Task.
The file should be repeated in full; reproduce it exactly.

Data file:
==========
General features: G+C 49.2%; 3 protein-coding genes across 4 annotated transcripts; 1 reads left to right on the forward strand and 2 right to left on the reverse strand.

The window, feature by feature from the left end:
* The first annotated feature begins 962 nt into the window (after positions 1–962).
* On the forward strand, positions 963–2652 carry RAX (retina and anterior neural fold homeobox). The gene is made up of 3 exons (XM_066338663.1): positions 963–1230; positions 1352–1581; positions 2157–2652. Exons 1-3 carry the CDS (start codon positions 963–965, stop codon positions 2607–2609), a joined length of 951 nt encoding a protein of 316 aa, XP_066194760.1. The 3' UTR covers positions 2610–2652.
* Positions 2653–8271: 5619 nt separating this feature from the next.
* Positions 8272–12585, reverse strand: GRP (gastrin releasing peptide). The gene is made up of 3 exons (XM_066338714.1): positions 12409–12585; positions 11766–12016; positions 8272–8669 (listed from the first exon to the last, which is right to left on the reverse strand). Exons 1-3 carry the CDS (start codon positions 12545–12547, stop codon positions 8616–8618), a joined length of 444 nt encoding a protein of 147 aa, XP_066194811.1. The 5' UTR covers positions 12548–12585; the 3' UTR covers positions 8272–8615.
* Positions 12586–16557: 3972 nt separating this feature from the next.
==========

General features: G+C 49.2%; 3 protein-coding genes across 4 annotated transcripts; 1 reads left to right on the forward strand and 2 right to left on the reverse strand.

The window, feature by feature from the left end:
* The first annotated feature begins 962 nt into the window (after positions 1–962).
* On the forward strand, positions 963–2652 carry RAX (retina and anterior neural fold homeobox). The gene is made up of 3 exons (XM_066338663.1): positions 963–1230; positions 1352–1581; positions 2157–2652. Exons 1-3 carry the CDS (start codon positions 963–965, stop codon positions 2607–2609), a joined length of 951 nt encoding a protein of 316 aa, XP_066194760.1. The 3' UTR covers positions 2610–2652.
* Positions 2653–8271: 5619 nt separating this feature from the next.
* Positions 8272–12585, reverse strand: GRP (gastrin releasing peptide). The gene is made up of 3 exons (XM_066338714.1): positions 12409–12585; positions 11766–12016; positions 8272–8669 (listed from the first exon to the last, which is right to left on the reverse strand). Exons 1-3 carry the CDS (start codon positions 12545–12547, stop codon positions 8616–8618), a joined length of 444 nt encoding a protein of 147 aa, XP_066194811.1. The 5' UTR covers positions 12548–12585; the 3' UTR covers positions 8272–8615.
* Positions 12586–16557: 3972 nt separating this feature from the next.